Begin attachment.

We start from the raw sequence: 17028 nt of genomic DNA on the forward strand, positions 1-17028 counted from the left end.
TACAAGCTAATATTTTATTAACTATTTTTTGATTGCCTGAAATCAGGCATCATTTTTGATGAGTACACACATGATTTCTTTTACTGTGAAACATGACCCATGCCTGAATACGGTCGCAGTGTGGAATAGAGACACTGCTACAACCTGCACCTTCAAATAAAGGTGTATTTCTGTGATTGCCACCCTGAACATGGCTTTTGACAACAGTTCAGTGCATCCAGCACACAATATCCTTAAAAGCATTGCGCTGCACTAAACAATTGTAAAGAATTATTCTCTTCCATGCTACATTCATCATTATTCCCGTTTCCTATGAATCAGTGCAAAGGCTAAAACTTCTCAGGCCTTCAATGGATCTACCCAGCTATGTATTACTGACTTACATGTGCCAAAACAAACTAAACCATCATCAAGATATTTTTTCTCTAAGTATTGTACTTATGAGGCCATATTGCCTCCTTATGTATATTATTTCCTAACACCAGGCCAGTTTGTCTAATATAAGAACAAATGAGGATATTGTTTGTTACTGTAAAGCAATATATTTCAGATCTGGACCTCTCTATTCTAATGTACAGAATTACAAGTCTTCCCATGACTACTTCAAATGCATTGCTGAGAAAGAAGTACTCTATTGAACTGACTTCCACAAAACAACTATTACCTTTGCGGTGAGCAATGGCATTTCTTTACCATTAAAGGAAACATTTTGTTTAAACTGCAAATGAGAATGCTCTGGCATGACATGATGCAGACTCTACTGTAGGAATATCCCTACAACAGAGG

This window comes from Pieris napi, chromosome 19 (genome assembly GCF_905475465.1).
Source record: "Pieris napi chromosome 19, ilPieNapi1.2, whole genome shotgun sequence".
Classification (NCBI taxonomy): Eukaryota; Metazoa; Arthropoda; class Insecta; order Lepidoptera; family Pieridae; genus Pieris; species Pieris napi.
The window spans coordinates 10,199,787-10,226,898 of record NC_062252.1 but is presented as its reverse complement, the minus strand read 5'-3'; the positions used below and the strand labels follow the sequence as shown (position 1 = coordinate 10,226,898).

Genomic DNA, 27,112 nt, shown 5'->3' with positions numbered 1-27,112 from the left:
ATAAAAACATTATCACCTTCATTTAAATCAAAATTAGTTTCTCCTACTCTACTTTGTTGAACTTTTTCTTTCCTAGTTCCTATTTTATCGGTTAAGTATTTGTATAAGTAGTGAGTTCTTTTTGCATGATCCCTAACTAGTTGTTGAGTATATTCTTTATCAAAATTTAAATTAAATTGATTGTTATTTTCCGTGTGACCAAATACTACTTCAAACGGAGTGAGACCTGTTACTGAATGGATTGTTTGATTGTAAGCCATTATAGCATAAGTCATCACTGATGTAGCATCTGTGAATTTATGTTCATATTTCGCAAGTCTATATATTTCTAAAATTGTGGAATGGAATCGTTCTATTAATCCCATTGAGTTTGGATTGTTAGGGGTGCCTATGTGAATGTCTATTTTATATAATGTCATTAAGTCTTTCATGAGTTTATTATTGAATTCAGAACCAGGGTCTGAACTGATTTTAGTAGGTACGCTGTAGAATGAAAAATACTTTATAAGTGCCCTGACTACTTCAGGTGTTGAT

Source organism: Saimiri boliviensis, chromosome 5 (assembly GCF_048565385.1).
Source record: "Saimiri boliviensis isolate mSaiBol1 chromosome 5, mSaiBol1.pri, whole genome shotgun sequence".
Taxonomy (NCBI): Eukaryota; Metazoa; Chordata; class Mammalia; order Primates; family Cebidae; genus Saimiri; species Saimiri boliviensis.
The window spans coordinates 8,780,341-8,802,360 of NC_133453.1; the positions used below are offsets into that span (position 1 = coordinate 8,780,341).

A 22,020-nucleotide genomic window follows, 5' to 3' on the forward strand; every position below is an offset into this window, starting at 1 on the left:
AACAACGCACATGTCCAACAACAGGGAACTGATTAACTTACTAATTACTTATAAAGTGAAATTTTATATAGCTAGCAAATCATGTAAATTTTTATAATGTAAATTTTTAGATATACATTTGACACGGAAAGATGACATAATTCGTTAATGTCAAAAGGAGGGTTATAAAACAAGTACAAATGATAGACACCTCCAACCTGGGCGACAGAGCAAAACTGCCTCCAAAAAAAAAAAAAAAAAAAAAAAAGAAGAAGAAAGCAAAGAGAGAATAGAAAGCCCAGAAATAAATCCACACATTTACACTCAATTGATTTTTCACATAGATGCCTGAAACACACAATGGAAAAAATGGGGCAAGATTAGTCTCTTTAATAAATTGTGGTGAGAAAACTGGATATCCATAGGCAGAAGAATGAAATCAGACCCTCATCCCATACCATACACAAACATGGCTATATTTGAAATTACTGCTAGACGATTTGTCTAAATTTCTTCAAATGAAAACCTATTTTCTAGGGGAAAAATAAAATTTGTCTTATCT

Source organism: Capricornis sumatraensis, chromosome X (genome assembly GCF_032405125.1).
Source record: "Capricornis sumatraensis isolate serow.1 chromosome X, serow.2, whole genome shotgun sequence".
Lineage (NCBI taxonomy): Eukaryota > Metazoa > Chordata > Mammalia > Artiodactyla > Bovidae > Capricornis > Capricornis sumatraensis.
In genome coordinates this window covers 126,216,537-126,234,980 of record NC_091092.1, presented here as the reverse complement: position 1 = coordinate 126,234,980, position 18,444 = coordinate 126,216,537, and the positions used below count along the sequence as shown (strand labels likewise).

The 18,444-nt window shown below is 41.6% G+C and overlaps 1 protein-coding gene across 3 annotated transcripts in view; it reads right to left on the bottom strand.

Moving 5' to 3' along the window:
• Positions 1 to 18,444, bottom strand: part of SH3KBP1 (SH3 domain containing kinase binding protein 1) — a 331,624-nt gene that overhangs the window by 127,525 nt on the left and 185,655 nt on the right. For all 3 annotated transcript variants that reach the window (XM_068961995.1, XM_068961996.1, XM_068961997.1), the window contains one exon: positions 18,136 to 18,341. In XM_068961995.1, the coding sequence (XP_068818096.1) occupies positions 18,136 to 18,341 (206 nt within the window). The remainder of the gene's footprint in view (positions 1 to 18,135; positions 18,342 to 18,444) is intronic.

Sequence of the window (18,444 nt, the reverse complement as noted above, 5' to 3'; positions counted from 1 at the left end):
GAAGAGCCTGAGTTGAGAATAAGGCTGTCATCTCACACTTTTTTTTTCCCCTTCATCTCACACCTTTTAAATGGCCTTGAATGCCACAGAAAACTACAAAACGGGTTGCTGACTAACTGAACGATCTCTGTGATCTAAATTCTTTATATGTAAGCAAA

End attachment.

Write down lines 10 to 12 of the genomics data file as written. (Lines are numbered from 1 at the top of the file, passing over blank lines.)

Source record: "Saimiri boliviensis isolate mSaiBol1 chromosome 5, mSaiBol1.pri, whole genome shotgun sequence".
Taxonomy (NCBI): Eukaryota; Metazoa; Chordata; class Mammalia; order Primates; family Cebidae; genus Saimiri; species Saimiri boliviensis.
The window spans coordinates 8,780,341-8,802,360 of NC_133453.1; the positions used below are offsets into that span (position 1 = coordinate 8,780,341).